The interior of the house contrasts drastically with the façade. The beautiful arch at the entrance—decorated with a beautiful stone mosaic designed by Domingo Sugrañes and a wrought iron fence—takes us to a bright interior Andalusian courtyard that contrasts with the dark solemnity of the exterior. The natural light, the white walls and the cheerful ceramic mosaics are the general tone of the interior of Bellesguard, whose décor also has curious details that are a nod to Gaudí’s Catalanist ideology. The large wrought iron lamp is, in reality, an upside-down crown in homage to King Martin I, the last of the Casal dynasty of Barcelona. After dying in 1410 without having named a successor, since none of his four children had survived him, a succession struggle took place, which ended with the implantation of the Castilian dynasty of the House of Trastámara in the kingdom of Aragon.

The building has four floors, but the two first floors were, until recently, occupied by the Guilera family, so were not included in the visit. We access the attic by the stairs; this space is only half complete because the Figueras family, who commissioned the project to Gaudí, considered that the house was finished before the artist believed it was, and stopped the works. The large space was conceived as a music room; from here we can access the roof, from which we can contemplate Barcelona’s skyline, silhouetted against the Mediterranean Sea, a panorama that was admired by King Martin the Humane. In the basement, which used to house the stables, there is currently a small exhibition about the history of the house and a souvenir shop. The lock for the stables, in the form of a human femur, has a curious explanation: it is a tribute from Gaudí to Serrallonga; according to legend, part of the bandit’s remains were walled in the ruins of the old castle, where he used to hide.

You should book your visit to Torre Bellesguard in advance, since the guided tours can only take a maximum of 18 people.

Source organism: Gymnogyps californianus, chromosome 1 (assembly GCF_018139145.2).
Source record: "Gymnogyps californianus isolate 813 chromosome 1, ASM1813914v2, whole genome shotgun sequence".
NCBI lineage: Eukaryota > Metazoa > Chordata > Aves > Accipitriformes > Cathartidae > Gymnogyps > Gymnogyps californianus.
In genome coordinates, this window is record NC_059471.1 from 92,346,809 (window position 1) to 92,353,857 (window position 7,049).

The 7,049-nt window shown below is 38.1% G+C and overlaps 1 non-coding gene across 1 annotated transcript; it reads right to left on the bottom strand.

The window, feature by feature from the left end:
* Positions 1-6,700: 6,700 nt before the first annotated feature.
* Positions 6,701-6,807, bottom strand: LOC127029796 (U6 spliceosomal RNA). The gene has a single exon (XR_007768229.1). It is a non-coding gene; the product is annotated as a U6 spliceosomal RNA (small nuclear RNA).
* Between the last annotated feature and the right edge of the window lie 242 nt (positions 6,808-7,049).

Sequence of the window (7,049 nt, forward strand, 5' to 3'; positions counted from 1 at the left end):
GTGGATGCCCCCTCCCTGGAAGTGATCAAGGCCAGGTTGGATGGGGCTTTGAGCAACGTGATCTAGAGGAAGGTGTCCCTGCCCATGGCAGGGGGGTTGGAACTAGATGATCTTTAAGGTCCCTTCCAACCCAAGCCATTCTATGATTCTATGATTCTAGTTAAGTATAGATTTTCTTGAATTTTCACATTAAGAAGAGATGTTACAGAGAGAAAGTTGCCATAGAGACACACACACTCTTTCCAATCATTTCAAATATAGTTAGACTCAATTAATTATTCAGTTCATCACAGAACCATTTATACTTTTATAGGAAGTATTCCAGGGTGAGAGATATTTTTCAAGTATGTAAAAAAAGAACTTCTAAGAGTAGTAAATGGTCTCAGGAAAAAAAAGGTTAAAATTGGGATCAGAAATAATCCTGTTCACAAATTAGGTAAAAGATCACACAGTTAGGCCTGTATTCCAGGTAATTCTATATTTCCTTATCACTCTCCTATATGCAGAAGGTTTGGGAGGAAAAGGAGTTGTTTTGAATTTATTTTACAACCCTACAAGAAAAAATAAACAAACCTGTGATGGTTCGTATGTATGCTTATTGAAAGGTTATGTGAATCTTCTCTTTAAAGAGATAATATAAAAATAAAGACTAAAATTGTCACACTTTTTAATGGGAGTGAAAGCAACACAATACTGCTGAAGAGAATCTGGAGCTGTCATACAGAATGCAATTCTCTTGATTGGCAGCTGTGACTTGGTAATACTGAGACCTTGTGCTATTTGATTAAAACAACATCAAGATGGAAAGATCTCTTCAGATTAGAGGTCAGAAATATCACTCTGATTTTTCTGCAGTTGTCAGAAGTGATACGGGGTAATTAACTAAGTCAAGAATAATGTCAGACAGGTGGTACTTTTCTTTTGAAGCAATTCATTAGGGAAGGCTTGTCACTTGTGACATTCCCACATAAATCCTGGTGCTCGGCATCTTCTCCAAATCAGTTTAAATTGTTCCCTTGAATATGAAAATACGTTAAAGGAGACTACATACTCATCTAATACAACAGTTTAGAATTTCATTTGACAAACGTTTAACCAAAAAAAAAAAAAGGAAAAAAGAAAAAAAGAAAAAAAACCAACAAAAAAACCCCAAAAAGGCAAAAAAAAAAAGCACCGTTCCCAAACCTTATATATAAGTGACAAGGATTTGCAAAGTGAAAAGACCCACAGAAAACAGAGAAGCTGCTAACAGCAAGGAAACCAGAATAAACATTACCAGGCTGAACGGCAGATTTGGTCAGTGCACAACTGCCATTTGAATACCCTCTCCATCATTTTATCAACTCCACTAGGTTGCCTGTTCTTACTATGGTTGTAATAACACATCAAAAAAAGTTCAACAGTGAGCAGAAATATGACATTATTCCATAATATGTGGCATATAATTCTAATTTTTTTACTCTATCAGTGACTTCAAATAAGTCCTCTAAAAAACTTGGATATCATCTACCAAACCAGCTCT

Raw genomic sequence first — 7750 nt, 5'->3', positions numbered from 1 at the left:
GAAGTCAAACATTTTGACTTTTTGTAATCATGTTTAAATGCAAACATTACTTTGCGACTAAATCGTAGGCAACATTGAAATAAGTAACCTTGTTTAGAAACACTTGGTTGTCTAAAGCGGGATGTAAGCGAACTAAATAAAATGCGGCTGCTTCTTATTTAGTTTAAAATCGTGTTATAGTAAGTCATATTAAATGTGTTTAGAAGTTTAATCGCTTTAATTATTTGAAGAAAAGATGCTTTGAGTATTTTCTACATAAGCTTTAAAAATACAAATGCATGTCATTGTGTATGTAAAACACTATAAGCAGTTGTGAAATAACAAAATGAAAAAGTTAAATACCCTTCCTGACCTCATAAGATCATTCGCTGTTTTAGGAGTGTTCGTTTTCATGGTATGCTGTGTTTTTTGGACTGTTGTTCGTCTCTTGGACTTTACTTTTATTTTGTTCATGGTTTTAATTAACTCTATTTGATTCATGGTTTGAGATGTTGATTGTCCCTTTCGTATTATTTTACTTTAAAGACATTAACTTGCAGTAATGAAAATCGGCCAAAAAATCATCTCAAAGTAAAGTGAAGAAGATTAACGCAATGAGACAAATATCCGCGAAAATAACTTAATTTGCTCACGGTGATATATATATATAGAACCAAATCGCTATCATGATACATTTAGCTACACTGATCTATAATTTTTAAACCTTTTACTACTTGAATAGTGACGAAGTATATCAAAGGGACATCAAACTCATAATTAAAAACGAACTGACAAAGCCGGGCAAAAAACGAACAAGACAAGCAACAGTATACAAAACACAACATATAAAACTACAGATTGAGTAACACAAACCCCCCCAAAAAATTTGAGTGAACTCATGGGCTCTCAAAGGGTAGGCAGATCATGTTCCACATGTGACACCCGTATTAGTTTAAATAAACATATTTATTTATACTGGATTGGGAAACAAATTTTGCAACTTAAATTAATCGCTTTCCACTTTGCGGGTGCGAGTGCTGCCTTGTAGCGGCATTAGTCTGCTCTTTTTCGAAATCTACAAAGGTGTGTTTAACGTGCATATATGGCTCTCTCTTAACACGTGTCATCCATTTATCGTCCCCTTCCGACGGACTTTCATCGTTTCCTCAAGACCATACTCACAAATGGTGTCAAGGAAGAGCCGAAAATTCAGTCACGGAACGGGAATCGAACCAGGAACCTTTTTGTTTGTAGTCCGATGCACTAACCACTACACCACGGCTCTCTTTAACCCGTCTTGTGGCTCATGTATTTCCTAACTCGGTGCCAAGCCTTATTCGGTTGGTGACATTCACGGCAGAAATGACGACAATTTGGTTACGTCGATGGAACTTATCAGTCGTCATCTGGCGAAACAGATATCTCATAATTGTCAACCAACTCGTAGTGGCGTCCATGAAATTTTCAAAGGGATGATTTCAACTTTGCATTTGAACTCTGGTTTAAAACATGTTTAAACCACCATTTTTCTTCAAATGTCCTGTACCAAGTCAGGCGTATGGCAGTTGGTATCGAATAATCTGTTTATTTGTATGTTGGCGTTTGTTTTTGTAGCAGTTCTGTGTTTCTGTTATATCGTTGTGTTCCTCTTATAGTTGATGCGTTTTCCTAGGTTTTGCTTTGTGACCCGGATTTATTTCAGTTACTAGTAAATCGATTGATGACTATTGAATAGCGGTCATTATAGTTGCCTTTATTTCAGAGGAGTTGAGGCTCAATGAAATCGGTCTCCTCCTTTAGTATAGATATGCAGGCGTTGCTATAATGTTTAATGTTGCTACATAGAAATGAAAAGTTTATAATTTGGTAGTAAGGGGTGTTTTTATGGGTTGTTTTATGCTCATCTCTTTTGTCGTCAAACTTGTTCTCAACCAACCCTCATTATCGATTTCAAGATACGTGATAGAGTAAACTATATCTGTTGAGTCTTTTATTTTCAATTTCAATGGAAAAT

The legendary garden of Bellesguard

A stroll through the beautiful garden of Torre Bellesguard, where the remains of the ancient wall of the medieval castle lie, evokes the times of King Martin I of Aragon. The palace was also surrounded by a garden in his time, and this has remained in the Catalan culture as an image of the lost paradise of that golden age, which came to an end with the death of the monarch without descendants.

“Bellesguard is cheerful, green and flowery, bloomed as an Easter, green as April, for gentlemen and ladies, virgins and children.”—the poet Jacinto Verdaguer’s verses inspired Gaudí’s design of the garden; his Oda a Barcelona [Ode to Barcelona] recreated a literary topos of locus amoenus. And another poem by the Catalan author, La Atlántida, which evokes the Greek myth of the dragon that protected the fabulous garden of Hesperides, probably also influenced Gaudí when he designed the tower’s roof in the shape of a dragon.

The most noteworthy parts of the garden are the bench at the entrance door and the circular bench arranged around a central fountain, both decorated with mosaics that symbolise the decline of the Casal dynasty of Barcelona.

Information of interest

How to arrive

  • By bus: Routes 60, 123, and 196.
  • By tram: Tramvia Blau-Tibidabo.

Opening hours

  • From Tuesday to Sunday, 10:00 AM to 3:00 PM (last admission at 2:30 PM).


  • Guided tour: adults, 16 euros; pensioners and under 18-year-olds, 12.80 euros; children under 8, free.
For more information, we recommend visiting the attraction’s official website.